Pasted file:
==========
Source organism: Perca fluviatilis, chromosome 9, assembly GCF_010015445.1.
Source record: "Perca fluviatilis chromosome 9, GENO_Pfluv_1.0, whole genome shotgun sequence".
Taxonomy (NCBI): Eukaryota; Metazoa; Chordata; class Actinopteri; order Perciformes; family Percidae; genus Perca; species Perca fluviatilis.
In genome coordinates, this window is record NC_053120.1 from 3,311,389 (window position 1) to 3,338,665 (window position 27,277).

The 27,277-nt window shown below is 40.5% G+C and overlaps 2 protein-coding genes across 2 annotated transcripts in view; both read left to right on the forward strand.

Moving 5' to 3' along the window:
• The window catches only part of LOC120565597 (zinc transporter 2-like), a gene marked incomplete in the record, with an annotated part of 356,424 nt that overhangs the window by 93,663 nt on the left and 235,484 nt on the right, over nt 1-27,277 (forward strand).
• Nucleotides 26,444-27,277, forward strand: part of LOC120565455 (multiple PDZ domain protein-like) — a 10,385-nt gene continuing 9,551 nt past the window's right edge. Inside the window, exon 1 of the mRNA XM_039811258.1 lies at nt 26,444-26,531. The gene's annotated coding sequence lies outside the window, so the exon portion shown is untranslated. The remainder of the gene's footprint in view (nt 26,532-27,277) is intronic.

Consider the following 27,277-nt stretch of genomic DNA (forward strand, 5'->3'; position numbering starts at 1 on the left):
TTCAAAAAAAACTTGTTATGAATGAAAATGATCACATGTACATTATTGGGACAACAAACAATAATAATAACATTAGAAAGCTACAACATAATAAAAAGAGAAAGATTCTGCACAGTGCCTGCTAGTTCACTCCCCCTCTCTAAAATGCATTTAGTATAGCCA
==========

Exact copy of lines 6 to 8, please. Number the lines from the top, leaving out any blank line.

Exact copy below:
Moving 5' to 3' along the window:
• The window catches only part of LOC120565597 (zinc transporter 2-like), a gene marked incomplete in the record, with an annotated part of 356,424 nt that overhangs the window by 93,663 nt on the left and 235,484 nt on the right, over nt 1-27,277 (forward strand).
• Nucleotides 26,444-27,277, forward strand: part of LOC120565455 (multiple PDZ domain protein-like) — a 10,385-nt gene continuing 9,551 nt past the window's right edge. Inside the window, exon 1 of the mRNA XM_039811258.1 lies at nt 26,444-26,531. The gene's annotated coding sequence lies outside the window, so the exon portion shown is untranslated. The remainder of the gene's footprint in view (nt 26,532-27,277) is intronic.